Wednesday again. As usual, let’s start off with ereaders and go from there.
- The Barnes & Noble ereader (maybe named Athena or Nook) is looking pretty snazzy. It’s rumored to be priced competitively at $259; it’s got dual screens and runs on Android. Not to be outdone, so does the mysterious Spring Design’s Alex. Plastic Logic also released some details on their upcoming device, the QUE, which looks pretty sleek and will be available in just a few months.
- Google has decided to launch an ebook store called Google Editions., which got the Frankfurt Book Fair atwitter. Walmart wants in too, so they will begin selling ebooks on Walmart.com. For the most part I find Walmart to be just about the most evil corporation on the planet, but it will be interesting to see what effect this has on ebook prices, beyond the current scuffle with Amazon–and what formats they make available.
- German parliament bought a buttload of ereaders for some reason. And, might we see ebooks in bookstores soon? Aussies will. Corey Doctorow put an interesting piece for Publisher’s Weekly about ebooks and why he thinks they can be free. Read this interesting response to a savage review of Jonathan Lethem’s new book. Find a great “captain” Ahab or Poe tee shirt over at Novel-T.
- For fun this week: Ugliest Tattoos is funny stuff. Until 10/25 you can get the awesome World of Goo (Mac/PC/Linux) legally and name your own price. This Brit video is pretty funny/clever.
- And, finally, if you are the Russian spammers overloading our comments, please stop. It’s really annoying. (We’ve been scrambling to get the spam cleaned up, so we apologize to any commenters if your post gets deleted by mistake. Feel free to email us if this happens to you and we’ll get your post reactivated.)
So it’s been a little more than six months since the “historic” Google Books settlement, and there’s even more controversy lately than ever. (Hard to believe the Authors Guild screwed something up, I know.) Aside from antitrust issues, Google Books is still a frustratingly long way from fulfilling its potential.
The same goes for magazines in the Books database. Google has some interesting ideas about magazines in the pipe, but in the meantime, finding magazines is an aggravating experience at best. There’s no way to browse the archives, which means there’s no way to discover magazines you haven’t heard of. Instead you have to search, often fruitlessly, to find out if the database carries particular titles.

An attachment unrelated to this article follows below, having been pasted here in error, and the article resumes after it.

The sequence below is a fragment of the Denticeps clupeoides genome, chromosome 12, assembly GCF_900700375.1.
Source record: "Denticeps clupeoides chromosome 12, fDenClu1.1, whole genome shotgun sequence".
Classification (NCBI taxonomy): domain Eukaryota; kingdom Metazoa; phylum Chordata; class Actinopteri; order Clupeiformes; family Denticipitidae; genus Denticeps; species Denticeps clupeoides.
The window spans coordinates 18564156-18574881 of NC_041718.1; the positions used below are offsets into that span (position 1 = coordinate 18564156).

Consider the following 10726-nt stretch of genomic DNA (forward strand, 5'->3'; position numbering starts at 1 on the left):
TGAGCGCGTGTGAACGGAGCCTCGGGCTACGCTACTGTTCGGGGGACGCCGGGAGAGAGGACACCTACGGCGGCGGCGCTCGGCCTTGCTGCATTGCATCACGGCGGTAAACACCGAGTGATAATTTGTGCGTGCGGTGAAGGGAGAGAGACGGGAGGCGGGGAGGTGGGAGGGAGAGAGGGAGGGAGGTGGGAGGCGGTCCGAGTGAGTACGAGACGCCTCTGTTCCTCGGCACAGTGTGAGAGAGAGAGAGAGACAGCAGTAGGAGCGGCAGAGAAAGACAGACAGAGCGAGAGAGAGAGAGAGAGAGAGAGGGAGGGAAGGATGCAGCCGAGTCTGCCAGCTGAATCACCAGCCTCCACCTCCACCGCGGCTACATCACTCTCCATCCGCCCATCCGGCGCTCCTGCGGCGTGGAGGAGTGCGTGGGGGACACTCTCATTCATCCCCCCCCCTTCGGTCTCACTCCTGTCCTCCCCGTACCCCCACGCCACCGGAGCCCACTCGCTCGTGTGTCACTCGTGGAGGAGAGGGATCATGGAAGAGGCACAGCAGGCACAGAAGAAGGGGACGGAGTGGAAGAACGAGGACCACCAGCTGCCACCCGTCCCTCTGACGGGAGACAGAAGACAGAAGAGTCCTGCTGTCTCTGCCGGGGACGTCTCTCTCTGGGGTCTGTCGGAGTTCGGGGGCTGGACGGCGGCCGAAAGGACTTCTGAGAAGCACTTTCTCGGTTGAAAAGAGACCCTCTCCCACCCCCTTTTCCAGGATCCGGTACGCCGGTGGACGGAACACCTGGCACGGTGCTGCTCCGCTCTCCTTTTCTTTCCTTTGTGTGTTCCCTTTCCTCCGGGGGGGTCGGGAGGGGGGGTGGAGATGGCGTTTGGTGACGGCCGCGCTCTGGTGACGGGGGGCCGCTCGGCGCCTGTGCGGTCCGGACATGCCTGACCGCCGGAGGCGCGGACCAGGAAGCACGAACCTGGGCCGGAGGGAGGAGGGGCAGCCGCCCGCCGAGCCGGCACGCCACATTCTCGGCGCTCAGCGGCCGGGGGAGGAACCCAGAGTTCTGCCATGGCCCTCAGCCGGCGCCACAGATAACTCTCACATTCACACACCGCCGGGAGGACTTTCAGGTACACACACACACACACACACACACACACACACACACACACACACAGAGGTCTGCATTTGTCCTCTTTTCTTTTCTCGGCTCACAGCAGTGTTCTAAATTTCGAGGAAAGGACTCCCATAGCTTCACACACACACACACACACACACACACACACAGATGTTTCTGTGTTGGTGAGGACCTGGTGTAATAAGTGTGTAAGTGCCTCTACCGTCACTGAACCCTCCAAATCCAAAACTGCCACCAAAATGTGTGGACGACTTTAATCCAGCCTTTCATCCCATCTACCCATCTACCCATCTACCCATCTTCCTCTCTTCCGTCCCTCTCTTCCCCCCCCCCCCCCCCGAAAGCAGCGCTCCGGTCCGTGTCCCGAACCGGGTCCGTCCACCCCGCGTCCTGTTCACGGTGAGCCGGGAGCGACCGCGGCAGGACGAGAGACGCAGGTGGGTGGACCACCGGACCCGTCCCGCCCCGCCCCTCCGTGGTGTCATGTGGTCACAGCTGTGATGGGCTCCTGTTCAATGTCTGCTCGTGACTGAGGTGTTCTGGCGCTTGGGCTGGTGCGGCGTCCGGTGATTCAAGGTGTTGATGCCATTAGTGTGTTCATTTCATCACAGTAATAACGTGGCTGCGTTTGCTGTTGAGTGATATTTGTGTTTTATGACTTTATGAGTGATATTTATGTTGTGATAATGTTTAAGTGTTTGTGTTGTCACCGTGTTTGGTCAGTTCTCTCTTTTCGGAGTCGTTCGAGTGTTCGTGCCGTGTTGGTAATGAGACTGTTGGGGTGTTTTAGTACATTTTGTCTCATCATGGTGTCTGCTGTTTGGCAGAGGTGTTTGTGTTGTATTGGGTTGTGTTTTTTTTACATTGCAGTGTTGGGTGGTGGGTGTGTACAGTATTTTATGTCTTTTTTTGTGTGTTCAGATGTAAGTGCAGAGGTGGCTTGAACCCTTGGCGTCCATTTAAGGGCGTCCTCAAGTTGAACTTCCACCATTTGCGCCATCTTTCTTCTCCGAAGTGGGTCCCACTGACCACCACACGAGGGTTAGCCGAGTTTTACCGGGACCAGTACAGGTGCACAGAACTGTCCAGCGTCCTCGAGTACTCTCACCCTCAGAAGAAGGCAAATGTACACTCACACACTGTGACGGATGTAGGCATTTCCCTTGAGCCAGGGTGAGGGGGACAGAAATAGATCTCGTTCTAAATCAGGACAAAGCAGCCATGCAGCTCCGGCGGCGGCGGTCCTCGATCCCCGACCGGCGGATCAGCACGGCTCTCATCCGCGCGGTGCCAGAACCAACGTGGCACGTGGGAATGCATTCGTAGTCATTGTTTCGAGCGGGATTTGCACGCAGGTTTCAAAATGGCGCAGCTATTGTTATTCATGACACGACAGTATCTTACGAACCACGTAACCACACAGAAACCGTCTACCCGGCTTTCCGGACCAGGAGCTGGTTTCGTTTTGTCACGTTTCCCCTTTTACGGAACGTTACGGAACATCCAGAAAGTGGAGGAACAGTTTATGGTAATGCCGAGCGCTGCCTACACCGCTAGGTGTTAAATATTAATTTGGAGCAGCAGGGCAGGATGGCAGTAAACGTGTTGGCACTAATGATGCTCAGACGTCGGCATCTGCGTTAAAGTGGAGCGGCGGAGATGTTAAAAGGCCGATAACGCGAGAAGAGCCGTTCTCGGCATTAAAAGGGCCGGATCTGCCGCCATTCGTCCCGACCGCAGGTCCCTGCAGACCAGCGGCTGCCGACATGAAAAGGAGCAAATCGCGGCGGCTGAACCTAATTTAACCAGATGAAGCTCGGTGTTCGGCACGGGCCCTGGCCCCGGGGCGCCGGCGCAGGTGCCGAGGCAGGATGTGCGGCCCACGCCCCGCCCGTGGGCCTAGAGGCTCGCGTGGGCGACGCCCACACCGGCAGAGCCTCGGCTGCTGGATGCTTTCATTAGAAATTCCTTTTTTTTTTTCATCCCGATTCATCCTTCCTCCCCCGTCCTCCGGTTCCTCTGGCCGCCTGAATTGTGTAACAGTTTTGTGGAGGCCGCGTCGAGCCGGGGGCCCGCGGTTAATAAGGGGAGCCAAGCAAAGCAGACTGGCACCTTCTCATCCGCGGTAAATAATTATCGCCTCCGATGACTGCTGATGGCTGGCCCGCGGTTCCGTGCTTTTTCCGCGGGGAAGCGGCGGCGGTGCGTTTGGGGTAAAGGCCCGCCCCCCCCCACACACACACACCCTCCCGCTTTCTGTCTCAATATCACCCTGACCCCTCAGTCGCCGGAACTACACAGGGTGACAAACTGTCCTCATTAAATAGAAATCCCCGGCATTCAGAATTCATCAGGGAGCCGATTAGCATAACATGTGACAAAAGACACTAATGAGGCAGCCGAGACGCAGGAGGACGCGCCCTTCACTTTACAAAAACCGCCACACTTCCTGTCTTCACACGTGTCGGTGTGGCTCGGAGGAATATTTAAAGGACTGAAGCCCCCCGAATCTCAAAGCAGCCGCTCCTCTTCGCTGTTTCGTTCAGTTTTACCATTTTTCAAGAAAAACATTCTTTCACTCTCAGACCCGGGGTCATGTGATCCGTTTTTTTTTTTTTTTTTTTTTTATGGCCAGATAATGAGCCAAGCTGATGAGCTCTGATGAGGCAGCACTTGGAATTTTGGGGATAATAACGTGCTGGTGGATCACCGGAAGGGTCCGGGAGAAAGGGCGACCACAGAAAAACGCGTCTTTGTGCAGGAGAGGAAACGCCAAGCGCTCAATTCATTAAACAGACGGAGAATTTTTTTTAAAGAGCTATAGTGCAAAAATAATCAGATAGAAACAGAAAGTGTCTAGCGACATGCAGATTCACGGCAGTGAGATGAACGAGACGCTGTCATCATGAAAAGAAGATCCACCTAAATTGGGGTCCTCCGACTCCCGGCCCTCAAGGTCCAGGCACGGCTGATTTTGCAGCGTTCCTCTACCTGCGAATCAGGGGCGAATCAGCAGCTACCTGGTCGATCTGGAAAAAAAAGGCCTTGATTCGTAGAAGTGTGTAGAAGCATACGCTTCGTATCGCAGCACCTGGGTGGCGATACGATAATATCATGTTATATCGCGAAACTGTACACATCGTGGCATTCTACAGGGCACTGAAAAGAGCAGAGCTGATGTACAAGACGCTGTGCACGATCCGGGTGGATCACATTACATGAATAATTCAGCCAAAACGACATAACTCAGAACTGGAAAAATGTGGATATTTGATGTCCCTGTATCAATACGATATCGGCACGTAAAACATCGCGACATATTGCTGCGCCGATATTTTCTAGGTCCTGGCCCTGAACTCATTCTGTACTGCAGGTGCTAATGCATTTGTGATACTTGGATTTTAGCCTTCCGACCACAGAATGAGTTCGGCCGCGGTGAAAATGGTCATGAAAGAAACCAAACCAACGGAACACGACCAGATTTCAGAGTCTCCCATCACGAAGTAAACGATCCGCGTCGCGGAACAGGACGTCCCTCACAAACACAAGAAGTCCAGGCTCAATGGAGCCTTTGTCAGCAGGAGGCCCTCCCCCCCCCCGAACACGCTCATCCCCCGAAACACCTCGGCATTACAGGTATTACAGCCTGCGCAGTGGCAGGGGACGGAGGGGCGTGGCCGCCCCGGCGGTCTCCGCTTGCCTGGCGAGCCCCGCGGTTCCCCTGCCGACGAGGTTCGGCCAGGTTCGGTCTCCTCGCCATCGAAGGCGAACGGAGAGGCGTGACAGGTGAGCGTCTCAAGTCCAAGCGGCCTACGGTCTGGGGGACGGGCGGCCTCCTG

The selection is varied. New York, Popular Science, Cincinnati, Baseball Digest; essentially a lot of middle- to lower-tier archives. And the selection of truly bizarre magazines is sparse: for instance Log Home Design Ideas (which somehow went from quarterly to monthly in its ten-year run).
But there is a saving grace for the current state of Google Books magazine archives at Google Books, provided by Bat Boy, robotic Dick Cheney, and all manner of other freaks, geeks, and weirdos.
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As you might have heard from one of many sources, Google Books has partnered with Sony’s eBook Store to make half a million out-of-copyright books available as non-DRMed ePubs.
This is unquestionably a step forward for the world of ereading, but for people who want to pick up one of these books right now, there are some caveats.
Here’s what going on with this partnership, and what it means for readers. …
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First off, yes, I know that this is not an app per se but you can read books on it and you can’t export books from it, so for all intents and purposes it is a reader tool. (Although, a neat iPhone trick, if you didn’t already know, is that you can bookmark webpages to your homescreen so they appear like an app. Some, such as this, even have an icon all queued up, others will use a screen shot, so zoom in on the logo or whatever image you’d like before you make the bookmark.) Ultimately, that this isn’t an app is basically it’s undoing. Google Book Search offers access to a whole lot of public domain stuff, and this optimization makes it easier to navigate the service on the iPhone, but you’re much better off getting the same titles through manybooks.net or Project Gutenberg and loading them into an app like Stanza.
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Releasing an iPhone optimized version of their expansive if frustrating Book Search service might not be enough for Google in their push for digital ubiquity. Google has announced (via currentworldnews.net) that they will team up with Amazon to create ebook distribution software for mobile devices. That Amazon is involved may not bode so well with those not keen on the Kindle’s distribution model, but the fact that it is aimed at more devices than just the Kindle might mean this is a (hopefully not the only) first step toward an easily accessible and user-friendly approach to ebook distribution–though it probably means accessing the whispernet through Android. Let’s just hope it doesn’t fragment things further.
Read our full review of Google Book Search for iPhone later this week.
Google has optimized (sort of
) their Book Search feature for iPhone and phones packed with Android. While it’s certainly nice to have free access on mobile devices, Google Book Search is not without its flaws
. Check out our full review of Book Search on iPhone later this week.
UPDATE: Not to be forgotten, the ambitious Project Gutenberg has also been working for mobile optimization
Not so fast, Huck, you're not in this post
Google Book Search recently reached a “groundbreaking agreement” which is great for searching the text of books, not so great for reading those books, abysmal for reading anything on an ereader.
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